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ArcGIS Online Introduction: Web Apps (Story Maps)

Make Your Web App Public

NOTE:Remember, to make your web app public, all components must be shared with the public:

  1. Layers (Services)
  2. Map that you create from those layers
  3. Web App that you create from that map

Web App Basics

Web Apps allow a user to share maps and related information in an interactive way rather than just a static display.  You can take a shared web map and combine it with a Web App template to get a web mapping application.

  • Available to end users online in a browser
  • User doesn’t need an ArcOnline account to use the Web App
  • Can be interactive
  • Can incorporate other media: photos, text, social media data, etc.
  • Can show changes over time or follow route over space
  • Can use location services in mobile app to show a user where s/he is within the data, so to speak

See our blog post on Story Maps (from ArcGIS Online and other options), as well as a few examples that we've done:


  • Create or Choose a Web Map: Search for a Service; open it in the ArcGIS Online map viewer to get a Web Map
  • Save and share the web map, go to the context menu for the feature service layer and choose Web App
    • Web App option can work with either Everyone or just your organization (or a group)
    • Embed option requires sharing with Everyone
  • Choose template: Select a Web App template (many require a feature service, but each template has different requirements)
  • Configure: If the Web App is configurable, set the parameters as desired.
  • Save your Web App, edit the metadata, and Share it
    • Note that the App, the underlying map, and its underlying layers all need to be shared

See the next tab for a listing of Web Apps.

Share Web Apps

A link to a web app or a web app embedded in a web page or blog post will work for whichever group you've shared it with.

  • Link: A short URL ( will be provided for a link, or you can copy the URL from the address bar of your browser.
  • Embed: You can paste the following code into your web page or blog post, from an HTML editor, not a WYSIWYG editor.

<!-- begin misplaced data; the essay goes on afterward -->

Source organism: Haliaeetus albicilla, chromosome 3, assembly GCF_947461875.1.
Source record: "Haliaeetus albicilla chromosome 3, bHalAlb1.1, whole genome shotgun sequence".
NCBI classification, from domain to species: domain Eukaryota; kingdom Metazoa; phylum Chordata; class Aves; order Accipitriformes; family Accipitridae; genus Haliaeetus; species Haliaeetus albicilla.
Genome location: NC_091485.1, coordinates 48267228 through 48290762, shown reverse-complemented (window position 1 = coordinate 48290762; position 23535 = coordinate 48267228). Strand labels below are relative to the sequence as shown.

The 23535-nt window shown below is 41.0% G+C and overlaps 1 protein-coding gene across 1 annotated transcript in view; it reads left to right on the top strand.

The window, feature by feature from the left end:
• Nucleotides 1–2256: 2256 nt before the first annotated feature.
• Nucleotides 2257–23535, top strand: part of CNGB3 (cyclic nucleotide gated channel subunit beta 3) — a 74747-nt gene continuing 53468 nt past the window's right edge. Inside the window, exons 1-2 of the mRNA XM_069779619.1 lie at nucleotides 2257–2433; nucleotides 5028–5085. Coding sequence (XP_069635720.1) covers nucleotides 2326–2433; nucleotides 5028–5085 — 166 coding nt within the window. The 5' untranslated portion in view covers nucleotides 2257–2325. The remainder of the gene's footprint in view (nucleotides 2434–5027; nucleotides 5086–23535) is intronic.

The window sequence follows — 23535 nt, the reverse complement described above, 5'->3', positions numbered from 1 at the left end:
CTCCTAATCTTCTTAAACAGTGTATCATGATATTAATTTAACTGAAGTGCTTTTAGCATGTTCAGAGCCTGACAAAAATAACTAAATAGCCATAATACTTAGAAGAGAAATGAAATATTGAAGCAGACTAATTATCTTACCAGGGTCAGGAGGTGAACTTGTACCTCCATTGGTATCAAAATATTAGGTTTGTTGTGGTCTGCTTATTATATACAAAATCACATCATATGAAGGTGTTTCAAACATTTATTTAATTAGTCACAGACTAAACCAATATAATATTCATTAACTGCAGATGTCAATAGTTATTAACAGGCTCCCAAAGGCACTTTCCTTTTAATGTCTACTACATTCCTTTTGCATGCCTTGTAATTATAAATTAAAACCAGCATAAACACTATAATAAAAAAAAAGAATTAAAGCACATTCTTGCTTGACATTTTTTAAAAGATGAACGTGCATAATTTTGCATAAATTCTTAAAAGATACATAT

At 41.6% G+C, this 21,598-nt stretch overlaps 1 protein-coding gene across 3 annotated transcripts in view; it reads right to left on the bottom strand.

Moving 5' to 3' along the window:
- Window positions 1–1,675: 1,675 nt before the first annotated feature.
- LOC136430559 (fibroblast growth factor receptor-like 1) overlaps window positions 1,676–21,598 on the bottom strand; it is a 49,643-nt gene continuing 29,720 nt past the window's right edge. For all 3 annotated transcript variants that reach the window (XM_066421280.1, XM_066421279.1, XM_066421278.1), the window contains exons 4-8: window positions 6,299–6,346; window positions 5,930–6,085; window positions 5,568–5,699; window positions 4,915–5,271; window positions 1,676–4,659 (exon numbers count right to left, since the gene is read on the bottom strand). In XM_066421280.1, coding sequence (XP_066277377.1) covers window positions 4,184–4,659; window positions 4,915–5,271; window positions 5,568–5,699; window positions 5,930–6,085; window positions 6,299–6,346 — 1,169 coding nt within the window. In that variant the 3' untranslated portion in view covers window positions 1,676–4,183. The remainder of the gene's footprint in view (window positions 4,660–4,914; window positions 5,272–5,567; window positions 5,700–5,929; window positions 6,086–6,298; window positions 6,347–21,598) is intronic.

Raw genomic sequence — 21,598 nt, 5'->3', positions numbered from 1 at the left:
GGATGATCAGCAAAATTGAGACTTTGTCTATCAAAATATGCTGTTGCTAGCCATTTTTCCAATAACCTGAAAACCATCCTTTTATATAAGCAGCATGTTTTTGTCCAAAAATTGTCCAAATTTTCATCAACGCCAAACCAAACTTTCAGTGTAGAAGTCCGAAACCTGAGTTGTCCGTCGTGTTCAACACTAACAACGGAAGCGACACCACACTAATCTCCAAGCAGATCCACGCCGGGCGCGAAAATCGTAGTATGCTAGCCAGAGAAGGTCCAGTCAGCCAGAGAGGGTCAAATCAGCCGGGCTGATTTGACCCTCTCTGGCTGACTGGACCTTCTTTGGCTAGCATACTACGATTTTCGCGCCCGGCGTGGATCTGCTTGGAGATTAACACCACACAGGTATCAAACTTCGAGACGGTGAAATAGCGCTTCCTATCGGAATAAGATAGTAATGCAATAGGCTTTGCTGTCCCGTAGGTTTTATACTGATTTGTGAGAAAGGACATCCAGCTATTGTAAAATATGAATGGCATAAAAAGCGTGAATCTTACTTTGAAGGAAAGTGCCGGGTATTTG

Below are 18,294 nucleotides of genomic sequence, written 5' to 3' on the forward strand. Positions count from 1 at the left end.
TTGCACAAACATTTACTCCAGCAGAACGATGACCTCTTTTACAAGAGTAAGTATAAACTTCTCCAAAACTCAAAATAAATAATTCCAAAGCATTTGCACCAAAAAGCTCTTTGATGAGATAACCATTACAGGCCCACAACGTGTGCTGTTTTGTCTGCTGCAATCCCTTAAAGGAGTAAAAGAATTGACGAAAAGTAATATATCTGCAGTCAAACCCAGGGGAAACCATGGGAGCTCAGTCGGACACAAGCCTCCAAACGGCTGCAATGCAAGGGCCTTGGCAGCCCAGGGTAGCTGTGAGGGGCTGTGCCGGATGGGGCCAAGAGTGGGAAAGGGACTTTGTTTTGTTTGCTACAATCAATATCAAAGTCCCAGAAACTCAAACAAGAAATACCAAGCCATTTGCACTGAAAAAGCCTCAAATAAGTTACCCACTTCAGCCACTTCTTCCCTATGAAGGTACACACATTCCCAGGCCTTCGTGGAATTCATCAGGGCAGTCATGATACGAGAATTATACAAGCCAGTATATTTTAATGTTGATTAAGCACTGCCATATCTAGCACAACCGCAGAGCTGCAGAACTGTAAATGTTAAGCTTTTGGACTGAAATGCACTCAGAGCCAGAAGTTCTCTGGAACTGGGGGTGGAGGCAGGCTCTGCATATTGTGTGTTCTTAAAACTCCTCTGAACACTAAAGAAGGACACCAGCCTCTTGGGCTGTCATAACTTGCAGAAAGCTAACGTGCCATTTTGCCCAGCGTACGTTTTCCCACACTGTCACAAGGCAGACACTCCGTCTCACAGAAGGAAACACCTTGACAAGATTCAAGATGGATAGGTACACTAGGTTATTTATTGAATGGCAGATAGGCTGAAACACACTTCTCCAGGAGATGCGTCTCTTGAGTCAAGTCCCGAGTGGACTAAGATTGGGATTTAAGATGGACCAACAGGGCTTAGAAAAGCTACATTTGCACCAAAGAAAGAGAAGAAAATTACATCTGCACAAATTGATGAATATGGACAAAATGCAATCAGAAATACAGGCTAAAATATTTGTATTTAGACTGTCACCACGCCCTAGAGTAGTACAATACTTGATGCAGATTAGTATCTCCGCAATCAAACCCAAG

<p><iframe marginheight="0" marginwidth="0" src="insert URL from browswer address bar here" scrolling="no" frameborder="0 " height="760" width="950"></iframe></p>

    The height and width parameters will need to be adjusted as needed.

Web Apps with Public Account has a post about Esri Story Map apps.  The include some information regarding the creation of Story Maps using only a free ArcGIS Online Public Account (it is possible, with limitations):

You can create a Story Map for free with an Esri public account, but there are some limitations to what you can do with this type of access.

For instance, you need to upload your images and video to a third party website such as Flickr or YouTube to create a Tour.

ArcGIS only allows ArcGIS Online subscribers to upload images straight to the Tour, although public users can upload data from a CSV file.

To import images from Flickr, you need to first find the account you need, and then pull in images from a selected photo set or a certain tag.

A YouTube import works in a similar way, requiring map builders to know the username of the account in advance as there are no social media search functions within the import feature.

Note as well that Story Map will only import up to 99 photos or videos from each source when using a public account.

In a blog post regarding choice of Story Maps, Esri blogger Bern Szukalski also addresses what can be done with Story Maps with a free public account.